Intimate partner violence against female sex workers in Mombasa, Kenya

Allison P. Pack, Kelly L'Engle, Peter Mwarogo, Nzioki Kingola

Research output: Contribution to journalArticlepeer-review

17 Scopus citations

Abstract

Female sex workers are known to be at risk of intimate partner violence (IPV) from numerous sources including clients, pimps, boyfriends and husbands. Better understanding the factors associated with IPV in this population will enhance prevention efforts. This work examines baseline survey data collected as part of a randomised controlled trial for an alcohol-harm reduction intervention. The study sample included 619 sex workers. IPV was common in this sample, with 78.7% of women reporting any IPV in the last 30 days. Multivariate logistic regression results indicated that supporting one to two other people, experiencing child abuse, witnessing mother abuse, and greater alcohol consumption were risk factors for IPV in our sample. Women who frequented Population, Health and Integrated Assistance (APHIA) II drop-in centres located along transport corridors were also at greater risk of recent IPV, as compared with those who frequented other drop-in centres. Only one protective effect was identified in this study: condom use at last sex with a non-paying partner was associated with less recent IPV. Health programmes for women sex workers in Mombasa and elsewhere need to expand beyond HIV prevention - they need to incorporate information on violence prevention and treatment referrals, as well as information on alcohol harm reduction.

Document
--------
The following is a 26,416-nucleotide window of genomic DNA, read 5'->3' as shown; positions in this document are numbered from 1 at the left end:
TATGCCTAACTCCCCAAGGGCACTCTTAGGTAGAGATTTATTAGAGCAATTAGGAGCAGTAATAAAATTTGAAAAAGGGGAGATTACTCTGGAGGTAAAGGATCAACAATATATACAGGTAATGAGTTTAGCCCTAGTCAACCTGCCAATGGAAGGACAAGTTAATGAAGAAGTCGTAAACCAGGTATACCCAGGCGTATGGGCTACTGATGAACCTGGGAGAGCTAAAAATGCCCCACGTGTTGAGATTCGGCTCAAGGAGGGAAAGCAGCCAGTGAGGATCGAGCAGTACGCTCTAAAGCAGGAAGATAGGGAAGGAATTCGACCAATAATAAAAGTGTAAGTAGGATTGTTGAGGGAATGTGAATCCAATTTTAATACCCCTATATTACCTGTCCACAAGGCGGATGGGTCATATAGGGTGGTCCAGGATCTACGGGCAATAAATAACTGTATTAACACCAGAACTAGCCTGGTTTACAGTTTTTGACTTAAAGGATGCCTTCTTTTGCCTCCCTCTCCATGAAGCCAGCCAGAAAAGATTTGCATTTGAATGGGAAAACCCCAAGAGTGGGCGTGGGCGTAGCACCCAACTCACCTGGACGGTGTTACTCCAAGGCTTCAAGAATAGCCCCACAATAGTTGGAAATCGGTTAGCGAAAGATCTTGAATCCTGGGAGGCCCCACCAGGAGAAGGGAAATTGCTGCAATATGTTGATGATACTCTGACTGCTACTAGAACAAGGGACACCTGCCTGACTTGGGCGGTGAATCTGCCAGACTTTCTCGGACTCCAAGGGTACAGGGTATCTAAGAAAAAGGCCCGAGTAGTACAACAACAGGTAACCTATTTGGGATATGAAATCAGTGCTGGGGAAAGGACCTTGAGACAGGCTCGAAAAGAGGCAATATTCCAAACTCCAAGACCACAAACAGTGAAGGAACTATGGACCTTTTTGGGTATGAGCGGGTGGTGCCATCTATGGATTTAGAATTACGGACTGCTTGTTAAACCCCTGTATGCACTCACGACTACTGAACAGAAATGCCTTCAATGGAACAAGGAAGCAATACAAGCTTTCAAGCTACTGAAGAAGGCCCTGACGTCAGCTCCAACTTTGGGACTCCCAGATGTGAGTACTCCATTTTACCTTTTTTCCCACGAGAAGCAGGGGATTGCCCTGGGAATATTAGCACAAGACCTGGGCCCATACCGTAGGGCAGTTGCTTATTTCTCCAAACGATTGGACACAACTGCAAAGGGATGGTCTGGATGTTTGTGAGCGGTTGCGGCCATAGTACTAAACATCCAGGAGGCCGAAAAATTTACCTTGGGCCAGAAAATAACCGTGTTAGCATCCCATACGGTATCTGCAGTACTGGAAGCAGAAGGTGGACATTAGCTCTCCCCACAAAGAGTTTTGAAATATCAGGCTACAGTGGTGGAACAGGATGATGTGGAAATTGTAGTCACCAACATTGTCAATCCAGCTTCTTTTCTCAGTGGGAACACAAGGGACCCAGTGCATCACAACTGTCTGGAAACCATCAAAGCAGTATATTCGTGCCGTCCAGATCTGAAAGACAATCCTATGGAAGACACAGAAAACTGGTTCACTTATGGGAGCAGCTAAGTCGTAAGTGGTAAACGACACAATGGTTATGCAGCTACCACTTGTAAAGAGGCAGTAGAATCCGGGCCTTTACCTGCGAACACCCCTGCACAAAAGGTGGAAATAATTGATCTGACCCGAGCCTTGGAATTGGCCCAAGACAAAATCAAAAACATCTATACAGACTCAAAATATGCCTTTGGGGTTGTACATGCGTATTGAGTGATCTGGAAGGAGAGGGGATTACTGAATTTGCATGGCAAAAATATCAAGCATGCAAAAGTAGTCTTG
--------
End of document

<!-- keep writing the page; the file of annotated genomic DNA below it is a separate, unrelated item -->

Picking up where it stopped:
Original languageEnglish (US)
Pages (from-to)217-230
Number of pages14
JournalCulture, Health and Sexuality
Volume16
Issue number3
DOIs
StatePublished - Mar 2014
Externally publishedYes

Keywords

  • Kenya
  • alcohol
  • child abuse
  • female sex workers
  • gender norms
  • intimate partner violence

ASJC Scopus subject areas

  • Health(social science)
  • Public Health, Environmental and Occupational Health

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